Distiller: Brittney Jenson
The Face Faker's Game
Chandler J. Birch
Simon and Schuster/Simon451 (November 1st, 2016)
"The Face Fakers Game" follows the story of street rat/con artist Ashes. Ashes lives in the slums with a bunch of other gangs of orphans all struggling to steal enough money to feed themselves while making their monthly payment to crime boss, and district governor Mr. Ragged. At night monsters prowl the streets gutting anyone foolish enough to be outdoors.
Ashes is clever, but he's made a terrible mistake. Now Mr. Ragged is determined to have his head. Ashes managed to find his way into the good graces of Candlestick Jack, an enigmatic rich man who leads a small troop of Artificers, illusionists who weave light and can make changing ones face as simple as wearing a piece of jewelry.
Ashes sweet talks his way into becoming an apprentice to Jack, but Jack and his crew are leading double lives as thieves and Mr. Ragged is ripping apart the only home Ashes has known. It's up to Ashes to lead his own double life and use his new found power to be the face of vengeance.
I wasn't quite sure what to think as I started reading this book. For starters the language in it gave me a bit of a hiccup and I had a hard time following along with the street slum dialect that Ashes and his friends use. "Wanna kitch a kit," he said urgently. "Gots to kitch a kit. Know ennething bout kitchin' kits?" or "I dun't figure what me schedule's got to do with the price of ..."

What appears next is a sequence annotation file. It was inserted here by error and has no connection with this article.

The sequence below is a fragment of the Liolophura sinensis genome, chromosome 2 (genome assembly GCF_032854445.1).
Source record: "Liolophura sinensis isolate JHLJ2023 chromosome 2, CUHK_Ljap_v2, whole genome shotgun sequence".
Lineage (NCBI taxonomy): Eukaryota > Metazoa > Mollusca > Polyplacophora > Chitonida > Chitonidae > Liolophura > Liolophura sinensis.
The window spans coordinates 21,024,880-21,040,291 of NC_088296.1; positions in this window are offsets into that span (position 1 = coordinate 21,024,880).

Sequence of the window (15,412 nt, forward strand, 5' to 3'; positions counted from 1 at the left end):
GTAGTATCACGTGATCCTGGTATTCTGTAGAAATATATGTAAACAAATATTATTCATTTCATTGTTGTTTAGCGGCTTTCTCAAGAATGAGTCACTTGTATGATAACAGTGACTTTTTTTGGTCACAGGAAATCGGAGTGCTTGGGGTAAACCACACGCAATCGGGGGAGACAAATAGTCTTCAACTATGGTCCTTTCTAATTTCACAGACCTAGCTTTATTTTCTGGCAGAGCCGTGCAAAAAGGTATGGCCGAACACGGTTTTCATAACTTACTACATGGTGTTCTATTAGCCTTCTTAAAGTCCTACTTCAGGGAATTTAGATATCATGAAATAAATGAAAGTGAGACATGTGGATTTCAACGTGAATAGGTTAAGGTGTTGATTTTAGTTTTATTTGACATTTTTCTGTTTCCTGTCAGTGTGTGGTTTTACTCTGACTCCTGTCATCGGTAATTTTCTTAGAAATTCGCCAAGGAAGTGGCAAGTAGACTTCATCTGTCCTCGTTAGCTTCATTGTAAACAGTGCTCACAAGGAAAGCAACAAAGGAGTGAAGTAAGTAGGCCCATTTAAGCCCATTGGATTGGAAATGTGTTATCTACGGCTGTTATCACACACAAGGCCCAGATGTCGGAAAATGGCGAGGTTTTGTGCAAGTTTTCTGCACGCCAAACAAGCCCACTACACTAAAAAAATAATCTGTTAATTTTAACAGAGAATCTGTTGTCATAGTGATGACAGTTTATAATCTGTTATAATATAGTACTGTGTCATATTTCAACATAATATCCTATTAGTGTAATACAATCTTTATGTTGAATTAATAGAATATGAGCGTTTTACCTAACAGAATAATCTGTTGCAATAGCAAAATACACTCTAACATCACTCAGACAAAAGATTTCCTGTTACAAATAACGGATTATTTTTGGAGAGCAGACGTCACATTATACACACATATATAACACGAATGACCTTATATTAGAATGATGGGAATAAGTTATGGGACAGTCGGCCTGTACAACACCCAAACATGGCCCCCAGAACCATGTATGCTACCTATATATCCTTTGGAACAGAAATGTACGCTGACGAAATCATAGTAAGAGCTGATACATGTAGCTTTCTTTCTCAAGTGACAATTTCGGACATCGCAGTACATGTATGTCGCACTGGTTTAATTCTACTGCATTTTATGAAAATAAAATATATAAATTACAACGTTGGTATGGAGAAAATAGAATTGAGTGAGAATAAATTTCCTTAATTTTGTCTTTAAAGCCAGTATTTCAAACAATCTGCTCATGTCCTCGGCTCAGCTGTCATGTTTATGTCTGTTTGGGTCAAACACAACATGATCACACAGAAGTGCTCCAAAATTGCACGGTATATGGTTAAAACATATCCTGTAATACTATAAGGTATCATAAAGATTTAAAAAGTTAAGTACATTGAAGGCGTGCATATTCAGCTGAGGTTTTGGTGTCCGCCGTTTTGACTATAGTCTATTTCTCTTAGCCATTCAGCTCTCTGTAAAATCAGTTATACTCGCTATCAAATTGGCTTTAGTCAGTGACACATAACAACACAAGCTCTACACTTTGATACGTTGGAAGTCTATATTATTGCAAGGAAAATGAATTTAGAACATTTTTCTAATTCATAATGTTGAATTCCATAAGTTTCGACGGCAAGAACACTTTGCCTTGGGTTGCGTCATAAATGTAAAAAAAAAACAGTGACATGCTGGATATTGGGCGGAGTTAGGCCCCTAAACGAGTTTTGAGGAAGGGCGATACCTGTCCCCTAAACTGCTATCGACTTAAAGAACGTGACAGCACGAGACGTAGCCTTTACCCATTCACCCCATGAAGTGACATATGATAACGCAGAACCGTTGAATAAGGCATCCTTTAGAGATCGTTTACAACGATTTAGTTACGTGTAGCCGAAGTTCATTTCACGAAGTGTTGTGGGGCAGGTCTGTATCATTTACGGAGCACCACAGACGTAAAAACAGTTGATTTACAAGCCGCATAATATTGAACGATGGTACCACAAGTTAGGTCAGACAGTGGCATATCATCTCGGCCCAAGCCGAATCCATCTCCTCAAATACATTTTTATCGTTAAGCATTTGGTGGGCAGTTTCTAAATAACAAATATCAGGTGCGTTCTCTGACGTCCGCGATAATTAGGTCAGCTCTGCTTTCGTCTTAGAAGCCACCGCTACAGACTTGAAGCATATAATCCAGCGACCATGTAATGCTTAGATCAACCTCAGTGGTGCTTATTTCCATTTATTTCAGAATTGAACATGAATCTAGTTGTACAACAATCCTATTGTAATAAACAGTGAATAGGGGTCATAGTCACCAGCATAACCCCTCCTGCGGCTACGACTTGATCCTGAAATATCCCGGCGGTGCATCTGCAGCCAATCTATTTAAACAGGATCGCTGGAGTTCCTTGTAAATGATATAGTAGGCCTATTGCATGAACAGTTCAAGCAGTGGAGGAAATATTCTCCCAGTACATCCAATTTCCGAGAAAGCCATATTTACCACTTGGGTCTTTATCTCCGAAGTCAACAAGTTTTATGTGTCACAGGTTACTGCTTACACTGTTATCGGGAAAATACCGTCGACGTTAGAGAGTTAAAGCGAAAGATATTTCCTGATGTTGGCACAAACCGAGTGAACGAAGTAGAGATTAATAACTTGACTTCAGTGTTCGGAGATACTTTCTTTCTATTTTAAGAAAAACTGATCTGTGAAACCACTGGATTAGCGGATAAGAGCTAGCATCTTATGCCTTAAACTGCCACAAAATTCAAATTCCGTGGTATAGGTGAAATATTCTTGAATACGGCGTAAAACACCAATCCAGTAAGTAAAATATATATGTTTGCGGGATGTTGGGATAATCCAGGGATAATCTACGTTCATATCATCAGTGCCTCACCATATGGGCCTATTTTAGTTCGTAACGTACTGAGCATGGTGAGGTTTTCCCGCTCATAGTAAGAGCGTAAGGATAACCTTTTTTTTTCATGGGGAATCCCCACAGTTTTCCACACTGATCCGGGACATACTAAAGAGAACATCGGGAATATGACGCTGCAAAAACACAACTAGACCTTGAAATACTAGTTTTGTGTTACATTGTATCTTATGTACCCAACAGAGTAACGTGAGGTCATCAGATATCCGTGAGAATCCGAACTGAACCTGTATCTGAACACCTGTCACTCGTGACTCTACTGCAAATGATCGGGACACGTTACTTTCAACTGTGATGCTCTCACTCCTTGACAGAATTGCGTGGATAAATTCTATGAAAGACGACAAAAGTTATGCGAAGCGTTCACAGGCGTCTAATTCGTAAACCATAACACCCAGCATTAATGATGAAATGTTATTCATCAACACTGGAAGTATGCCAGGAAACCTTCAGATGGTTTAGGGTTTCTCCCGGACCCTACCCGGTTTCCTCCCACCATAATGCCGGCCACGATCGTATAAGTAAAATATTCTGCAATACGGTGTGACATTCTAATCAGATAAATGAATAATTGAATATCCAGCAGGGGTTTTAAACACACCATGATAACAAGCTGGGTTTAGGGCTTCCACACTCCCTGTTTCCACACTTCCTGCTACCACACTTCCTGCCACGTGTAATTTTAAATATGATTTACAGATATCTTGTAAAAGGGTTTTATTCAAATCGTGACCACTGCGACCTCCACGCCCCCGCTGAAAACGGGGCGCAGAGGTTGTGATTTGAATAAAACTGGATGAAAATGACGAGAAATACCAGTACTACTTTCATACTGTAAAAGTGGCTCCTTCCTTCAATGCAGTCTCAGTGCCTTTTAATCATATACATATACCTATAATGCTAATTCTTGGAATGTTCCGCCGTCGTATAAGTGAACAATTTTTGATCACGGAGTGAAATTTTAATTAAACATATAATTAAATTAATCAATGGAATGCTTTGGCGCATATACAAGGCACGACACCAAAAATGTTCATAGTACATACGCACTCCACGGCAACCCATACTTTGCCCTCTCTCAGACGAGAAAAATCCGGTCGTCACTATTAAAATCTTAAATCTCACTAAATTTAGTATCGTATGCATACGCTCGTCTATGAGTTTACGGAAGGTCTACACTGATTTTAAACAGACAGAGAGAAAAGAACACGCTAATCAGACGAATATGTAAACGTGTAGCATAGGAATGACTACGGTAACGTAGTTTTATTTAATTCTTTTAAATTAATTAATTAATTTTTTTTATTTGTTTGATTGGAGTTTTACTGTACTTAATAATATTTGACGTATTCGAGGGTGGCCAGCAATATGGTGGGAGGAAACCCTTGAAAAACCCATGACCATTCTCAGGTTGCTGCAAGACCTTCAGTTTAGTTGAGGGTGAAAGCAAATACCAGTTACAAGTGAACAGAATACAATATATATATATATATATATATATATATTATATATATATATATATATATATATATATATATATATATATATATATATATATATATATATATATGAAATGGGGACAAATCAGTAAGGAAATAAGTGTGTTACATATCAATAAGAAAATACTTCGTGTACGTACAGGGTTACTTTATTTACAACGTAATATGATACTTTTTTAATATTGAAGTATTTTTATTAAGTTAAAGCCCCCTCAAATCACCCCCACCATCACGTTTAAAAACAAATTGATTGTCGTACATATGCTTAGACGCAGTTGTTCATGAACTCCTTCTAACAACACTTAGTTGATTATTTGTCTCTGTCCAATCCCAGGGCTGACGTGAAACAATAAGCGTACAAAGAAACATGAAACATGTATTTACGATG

I also had a hard time placing the genre of this story. It's certainly fantasy, but the protagonist and most of his friends are in the 14/15 age range, but this certainly doesn't read like a middle grade novel. It's pretty gritty, people die in gutter fights and the like, but it's not significantly more violent than that so maybe a YA? In any case the ages of people really threw me for a loop.
Other than that the story had a good flow. I feel like disguising yourself isn't a new idea for magic, but doing it while waging a slum war was an interesting take. There were a number of mysterious plot elements that had me really curious, but we'll have to wait for future books to understand the what and why of them.
All in all this book didn't resonate with me, but I think it was an interesting premise and I can see it resonating with a lot of other people. I think the target market is probably swung toward men for this book. In any case it's pretty solid for a debut novel.